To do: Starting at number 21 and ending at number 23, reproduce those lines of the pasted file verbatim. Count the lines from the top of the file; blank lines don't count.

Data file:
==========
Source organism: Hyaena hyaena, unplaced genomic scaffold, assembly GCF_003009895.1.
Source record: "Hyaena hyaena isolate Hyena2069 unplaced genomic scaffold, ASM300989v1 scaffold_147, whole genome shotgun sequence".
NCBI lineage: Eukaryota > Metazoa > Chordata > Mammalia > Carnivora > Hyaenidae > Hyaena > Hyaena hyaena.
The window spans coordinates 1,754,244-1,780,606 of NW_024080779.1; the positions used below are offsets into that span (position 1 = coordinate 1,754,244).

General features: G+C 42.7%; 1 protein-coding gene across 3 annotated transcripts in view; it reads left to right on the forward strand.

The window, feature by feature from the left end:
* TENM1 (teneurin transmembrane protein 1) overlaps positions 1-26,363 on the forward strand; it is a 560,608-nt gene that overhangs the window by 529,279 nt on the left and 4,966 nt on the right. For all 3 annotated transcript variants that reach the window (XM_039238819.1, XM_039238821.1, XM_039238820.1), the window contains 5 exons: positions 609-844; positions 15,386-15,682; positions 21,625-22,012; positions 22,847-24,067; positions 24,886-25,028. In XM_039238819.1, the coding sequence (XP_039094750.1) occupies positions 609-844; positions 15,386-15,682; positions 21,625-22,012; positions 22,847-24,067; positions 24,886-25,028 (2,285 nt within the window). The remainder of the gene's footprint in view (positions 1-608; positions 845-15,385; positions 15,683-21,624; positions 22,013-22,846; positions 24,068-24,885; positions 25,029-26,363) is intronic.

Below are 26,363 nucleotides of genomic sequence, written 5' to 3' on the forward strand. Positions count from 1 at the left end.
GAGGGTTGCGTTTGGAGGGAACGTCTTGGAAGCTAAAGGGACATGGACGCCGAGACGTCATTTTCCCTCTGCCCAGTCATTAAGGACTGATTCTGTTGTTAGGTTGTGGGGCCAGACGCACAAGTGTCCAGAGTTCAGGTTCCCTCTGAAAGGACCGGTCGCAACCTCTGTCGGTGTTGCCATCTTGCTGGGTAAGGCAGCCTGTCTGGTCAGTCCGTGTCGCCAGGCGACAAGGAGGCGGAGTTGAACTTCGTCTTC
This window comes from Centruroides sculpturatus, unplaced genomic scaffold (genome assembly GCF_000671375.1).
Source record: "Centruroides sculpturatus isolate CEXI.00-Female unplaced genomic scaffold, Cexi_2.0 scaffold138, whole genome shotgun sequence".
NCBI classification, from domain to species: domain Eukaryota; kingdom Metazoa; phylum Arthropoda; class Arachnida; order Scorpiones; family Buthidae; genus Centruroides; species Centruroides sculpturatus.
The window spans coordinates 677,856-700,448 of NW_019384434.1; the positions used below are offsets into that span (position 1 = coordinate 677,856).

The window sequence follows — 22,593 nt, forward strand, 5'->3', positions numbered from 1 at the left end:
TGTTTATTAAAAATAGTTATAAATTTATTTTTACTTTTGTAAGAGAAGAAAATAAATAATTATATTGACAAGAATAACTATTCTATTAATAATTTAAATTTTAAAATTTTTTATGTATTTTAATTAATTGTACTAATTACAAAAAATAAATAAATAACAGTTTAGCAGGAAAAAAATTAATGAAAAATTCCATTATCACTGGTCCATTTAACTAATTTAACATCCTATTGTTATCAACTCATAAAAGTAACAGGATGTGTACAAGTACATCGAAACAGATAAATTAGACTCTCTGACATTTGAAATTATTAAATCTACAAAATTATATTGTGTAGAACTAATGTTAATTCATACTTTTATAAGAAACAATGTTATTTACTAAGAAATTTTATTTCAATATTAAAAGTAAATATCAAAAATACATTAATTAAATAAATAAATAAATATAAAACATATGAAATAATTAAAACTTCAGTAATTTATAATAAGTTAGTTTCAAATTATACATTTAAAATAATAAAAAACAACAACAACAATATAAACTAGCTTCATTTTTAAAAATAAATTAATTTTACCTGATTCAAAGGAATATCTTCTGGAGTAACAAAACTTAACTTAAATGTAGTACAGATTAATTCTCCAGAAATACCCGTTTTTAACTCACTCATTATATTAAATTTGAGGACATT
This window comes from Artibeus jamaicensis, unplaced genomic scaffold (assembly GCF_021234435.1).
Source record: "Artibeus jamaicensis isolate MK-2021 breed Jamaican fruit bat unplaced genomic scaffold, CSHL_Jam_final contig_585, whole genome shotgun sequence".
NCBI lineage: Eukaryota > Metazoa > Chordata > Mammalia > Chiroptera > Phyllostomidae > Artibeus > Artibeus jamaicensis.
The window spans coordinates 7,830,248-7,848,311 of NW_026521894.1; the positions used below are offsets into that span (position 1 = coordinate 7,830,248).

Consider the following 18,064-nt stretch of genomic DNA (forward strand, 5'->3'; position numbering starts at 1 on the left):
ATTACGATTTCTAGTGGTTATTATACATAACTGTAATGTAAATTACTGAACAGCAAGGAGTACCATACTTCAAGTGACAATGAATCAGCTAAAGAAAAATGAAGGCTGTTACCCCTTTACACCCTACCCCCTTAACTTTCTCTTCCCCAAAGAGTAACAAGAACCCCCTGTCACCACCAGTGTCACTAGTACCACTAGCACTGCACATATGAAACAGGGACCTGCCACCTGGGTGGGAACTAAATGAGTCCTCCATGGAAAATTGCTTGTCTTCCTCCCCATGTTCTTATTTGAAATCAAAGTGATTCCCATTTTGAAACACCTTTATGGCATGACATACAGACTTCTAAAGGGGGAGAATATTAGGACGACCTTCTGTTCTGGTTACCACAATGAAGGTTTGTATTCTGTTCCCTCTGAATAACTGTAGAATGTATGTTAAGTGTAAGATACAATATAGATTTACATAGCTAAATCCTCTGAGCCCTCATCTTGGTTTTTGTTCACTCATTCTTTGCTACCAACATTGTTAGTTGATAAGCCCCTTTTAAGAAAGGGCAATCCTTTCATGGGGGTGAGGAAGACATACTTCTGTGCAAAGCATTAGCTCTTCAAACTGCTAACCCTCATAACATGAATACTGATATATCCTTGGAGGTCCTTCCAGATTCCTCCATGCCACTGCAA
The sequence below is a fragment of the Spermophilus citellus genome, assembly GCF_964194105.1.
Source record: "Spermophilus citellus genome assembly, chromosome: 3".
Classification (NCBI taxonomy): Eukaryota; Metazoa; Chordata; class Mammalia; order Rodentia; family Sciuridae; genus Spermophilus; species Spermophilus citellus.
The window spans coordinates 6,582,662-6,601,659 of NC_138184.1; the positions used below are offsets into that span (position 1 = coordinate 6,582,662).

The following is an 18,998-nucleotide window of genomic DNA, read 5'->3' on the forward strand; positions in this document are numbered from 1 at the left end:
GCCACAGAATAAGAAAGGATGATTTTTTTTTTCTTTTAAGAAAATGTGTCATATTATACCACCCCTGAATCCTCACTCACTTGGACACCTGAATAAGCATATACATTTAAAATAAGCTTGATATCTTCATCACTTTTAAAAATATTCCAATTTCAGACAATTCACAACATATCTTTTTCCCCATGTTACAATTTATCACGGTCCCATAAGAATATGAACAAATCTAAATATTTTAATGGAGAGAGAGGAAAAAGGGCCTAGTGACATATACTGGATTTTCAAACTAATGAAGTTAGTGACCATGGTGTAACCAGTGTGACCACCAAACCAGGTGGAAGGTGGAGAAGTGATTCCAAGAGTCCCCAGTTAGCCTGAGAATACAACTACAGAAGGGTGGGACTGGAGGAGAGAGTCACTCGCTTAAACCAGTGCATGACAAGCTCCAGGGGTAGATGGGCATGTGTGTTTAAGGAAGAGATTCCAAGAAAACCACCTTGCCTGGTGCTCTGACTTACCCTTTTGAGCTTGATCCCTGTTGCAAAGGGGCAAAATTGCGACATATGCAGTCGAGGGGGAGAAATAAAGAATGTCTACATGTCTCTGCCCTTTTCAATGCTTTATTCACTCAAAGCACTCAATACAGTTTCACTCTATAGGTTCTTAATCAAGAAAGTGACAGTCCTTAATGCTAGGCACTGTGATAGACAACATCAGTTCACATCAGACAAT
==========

ATTACGATTTCTAGTGGTTATTATACATAACTGTAATGTAAATTACTGAACAGCAAGGAGTACCATACTTCAAGTGACAATGAATCAGCTAAAGAAAAATGAAGGCTGTTACCCCTTTACACCCTACCCCCTTAACTTTCTCTTCCCCAAAGAGTAACAAGAACCCCCTGTCACCACCAGTGTCACTAGTACCACTAGCACTGCACATATGAAACAGGGACCTGCCACCTGGGTGGGAACTAAATGAGTCCTCCATGGAAAATTGCTTGTCTTCCTCCCCATGTTCTTATTTGAAATCAAAGTGATTCCCATTTTGAAACACCTTTATGGCATGACATACAGACTTCTAAAGGGGGAGAATATTAGGACGACCTTCTGTTCTGGTTACCACAATGAAGGTTTGTATTCTGTTCCCTCTGAATAACTGTAGAATGTATGTTAAGTGTAAGATACAATATAGATTTACATAGCTAAATCCTCTGAGCCCTCATCTTGGTTTTTGTTCACTCATTCTTTGCTACCAACATTGTTAGTTGATAAGCCCCTTTTAAGAAAGGGCAATCCTTTCATGGGGGTGAGGAAGACATACTTCTGTGCAAAGCATTAGCTCTTCAAACTGCTAACCCTCATAACATGAATACTGATATATCCTTGGAGGTCCTTCCAGATTCCTCCATGCCACTGCAA
The sequence below is a fragment of the Spermophilus citellus genome, assembly GCF_964194105.1.
Source record: "Spermophilus citellus genome assembly, chromosome: 3".